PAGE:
Over the past couple of weeks, the eyes of the nation have been on the Palmetto State. If you’re a political junkie, you probably know about those perennial campaign stops where would-be presidential candidates shake hands and scarf down chili cheeseburgers. The Beacon in Spartanburg and Tommy’s Country Ham House in Greenville have been busy.
With all due respect to those legendary schmoozing places, there’s much more to the cradle of mustard-sauced barbecue and chicken bog. Just ask Florence, South Carolina, native Elliott Moss. The chef at Buxton Hall Barbecue in Asheville, North Carolina, traveled the state last year in search of inspiration for a menu that includes home-state favorites like catfish stew and barbecue hash. These are just a few of his favorite hole-in-the-wall haunts.
Bazen’s Family Restaurant
“When I was growing up, my dad would take me to a lot of what I call ‘Sunday buffets.’ Places where everybody goes after church. Bazen’s is carrying on that tradition. It’s just a good family buffet, serving a little bit of everything: smothered pork chops, stew beef, macaroni and cheese. The fried chicken is great, and the sides are scratch-made. It’s almost like grandma’s house.”
“I make sure to stop here every time I’m in the area. It’s in a part of the state where people still make things. It seems like they always have random things on the shelves, like locally made onion sausage. I always get hash. Dowd’s. It’s made in Newberry, and it’s popular. Every time I go in there, it seems like there’s somebody else in front of me grabbing a jar.”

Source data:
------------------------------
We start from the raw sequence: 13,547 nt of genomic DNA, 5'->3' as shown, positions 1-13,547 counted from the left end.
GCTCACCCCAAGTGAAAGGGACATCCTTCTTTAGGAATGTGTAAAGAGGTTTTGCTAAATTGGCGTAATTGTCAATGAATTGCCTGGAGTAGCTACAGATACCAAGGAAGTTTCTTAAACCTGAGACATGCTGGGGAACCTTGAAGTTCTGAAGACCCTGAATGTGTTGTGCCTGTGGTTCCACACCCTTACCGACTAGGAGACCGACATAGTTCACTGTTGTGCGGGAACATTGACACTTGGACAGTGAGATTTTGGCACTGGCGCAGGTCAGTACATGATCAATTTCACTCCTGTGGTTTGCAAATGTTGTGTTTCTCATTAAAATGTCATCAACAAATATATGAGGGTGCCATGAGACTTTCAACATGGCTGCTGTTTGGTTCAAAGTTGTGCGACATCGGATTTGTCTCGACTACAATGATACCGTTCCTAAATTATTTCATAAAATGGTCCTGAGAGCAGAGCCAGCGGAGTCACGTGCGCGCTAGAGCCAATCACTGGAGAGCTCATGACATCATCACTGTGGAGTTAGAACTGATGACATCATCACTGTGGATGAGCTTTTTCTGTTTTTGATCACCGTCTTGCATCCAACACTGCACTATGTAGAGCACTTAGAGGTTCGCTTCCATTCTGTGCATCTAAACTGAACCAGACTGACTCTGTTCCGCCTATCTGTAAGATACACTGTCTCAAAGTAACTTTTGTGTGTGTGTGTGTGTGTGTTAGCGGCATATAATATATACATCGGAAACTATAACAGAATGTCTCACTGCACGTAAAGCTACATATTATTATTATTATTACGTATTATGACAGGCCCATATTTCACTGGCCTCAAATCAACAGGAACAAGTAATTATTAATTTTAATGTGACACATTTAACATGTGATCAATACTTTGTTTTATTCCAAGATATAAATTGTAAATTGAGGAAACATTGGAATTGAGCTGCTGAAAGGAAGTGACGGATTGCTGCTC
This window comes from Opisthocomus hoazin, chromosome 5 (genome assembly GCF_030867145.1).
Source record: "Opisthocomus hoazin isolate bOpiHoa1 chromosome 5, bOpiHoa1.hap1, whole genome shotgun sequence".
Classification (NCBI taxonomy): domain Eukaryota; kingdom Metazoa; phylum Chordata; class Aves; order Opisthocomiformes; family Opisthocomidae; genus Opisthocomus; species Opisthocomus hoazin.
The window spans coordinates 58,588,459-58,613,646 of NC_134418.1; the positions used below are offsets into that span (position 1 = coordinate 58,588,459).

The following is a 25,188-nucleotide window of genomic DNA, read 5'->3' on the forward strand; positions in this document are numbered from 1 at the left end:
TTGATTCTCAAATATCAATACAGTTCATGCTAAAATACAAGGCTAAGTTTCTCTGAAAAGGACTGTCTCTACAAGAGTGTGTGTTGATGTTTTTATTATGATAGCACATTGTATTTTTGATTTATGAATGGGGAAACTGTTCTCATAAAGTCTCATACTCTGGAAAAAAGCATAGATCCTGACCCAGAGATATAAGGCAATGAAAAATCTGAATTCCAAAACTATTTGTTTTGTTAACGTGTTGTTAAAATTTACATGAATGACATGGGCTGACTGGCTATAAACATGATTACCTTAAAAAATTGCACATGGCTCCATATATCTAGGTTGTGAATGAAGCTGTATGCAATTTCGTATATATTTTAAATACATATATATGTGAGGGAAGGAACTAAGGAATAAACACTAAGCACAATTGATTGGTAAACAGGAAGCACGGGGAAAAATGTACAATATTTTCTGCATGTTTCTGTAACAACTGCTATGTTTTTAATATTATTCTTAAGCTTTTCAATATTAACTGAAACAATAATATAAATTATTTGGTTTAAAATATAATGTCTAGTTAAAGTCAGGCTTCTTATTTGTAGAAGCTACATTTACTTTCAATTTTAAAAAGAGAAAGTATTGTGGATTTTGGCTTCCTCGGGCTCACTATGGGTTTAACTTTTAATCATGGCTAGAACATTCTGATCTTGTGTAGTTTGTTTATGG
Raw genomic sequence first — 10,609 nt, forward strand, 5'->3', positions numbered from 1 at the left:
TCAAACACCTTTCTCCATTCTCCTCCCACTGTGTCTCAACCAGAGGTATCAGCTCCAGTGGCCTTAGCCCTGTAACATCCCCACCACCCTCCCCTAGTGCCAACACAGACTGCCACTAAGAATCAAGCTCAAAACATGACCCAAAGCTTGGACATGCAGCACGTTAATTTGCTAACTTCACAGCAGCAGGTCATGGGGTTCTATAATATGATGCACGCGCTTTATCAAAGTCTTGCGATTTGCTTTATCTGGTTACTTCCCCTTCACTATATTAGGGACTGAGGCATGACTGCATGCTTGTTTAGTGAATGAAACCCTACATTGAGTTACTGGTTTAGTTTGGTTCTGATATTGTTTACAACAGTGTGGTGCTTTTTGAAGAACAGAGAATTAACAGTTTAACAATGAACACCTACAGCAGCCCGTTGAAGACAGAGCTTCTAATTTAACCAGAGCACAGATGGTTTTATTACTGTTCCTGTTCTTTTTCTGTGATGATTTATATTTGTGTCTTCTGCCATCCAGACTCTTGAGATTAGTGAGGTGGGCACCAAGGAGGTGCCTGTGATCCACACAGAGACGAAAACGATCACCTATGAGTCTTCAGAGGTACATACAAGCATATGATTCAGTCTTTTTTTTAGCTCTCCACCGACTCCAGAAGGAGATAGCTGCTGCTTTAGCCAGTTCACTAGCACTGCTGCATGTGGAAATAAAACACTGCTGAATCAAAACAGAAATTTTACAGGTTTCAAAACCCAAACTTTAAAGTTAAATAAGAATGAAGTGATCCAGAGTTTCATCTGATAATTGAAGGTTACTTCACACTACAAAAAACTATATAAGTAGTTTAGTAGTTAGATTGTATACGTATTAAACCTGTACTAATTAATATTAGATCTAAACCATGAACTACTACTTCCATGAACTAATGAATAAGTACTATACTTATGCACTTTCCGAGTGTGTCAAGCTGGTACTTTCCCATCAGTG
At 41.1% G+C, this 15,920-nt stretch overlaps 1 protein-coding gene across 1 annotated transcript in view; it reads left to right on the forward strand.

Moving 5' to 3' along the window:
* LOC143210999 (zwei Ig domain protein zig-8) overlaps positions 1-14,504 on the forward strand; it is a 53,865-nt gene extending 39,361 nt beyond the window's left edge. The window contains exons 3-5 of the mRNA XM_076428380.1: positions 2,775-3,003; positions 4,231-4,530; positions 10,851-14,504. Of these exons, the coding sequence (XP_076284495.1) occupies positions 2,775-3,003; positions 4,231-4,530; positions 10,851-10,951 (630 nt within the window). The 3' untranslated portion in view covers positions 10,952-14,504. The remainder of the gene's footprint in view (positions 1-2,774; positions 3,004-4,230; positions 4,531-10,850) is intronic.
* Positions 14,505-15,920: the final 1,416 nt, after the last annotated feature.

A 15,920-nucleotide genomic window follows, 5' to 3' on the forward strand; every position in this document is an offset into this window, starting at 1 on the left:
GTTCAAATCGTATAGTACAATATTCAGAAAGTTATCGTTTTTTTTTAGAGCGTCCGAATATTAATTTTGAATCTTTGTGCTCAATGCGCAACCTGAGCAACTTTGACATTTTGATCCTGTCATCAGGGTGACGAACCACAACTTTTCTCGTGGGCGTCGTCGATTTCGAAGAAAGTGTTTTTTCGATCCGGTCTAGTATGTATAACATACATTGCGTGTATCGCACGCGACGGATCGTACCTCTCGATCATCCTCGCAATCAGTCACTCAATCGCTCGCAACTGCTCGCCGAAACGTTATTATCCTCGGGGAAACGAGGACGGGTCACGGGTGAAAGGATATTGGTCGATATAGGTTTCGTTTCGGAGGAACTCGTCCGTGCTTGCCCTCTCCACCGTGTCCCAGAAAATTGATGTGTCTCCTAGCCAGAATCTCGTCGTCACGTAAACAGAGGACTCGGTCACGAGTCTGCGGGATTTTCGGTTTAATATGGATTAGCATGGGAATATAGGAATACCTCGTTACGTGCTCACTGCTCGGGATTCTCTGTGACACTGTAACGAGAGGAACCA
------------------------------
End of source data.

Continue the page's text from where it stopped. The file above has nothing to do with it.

Cooper’s Country Store
“There used to be a lot of places like this. It’s nice to walk in and step back in time a little bit. They sell cold barbecue sandwiches right by the beer, so you can grab a six-pack and barbecue to go. Country hams are always hanging. You can get batteries and screws. They have it all.”
“A lot of the barbecue buffets don’t use wood anymore. Sweatman’s is different. They’re still cooking with wood here. I can’t quite figure out the sauce. It’s definitely on the mustard side of things, but it’s so creamy and bright that it almost seems like it has mayonnaise in it. And I’m all about the drive. You turn a corner and see this beautiful building in the middle of nowhere.”
“There were a lot of places like this still around when I was growing up. 50s, 60s burger joints. Zesto is killing it in Columbia. It’s a small chain, actually, but this one is always packed. The food is solid, and the place runs like a machine. I get a fried chicken breast and a cheeseburger, with fries. I’ve got to have both.”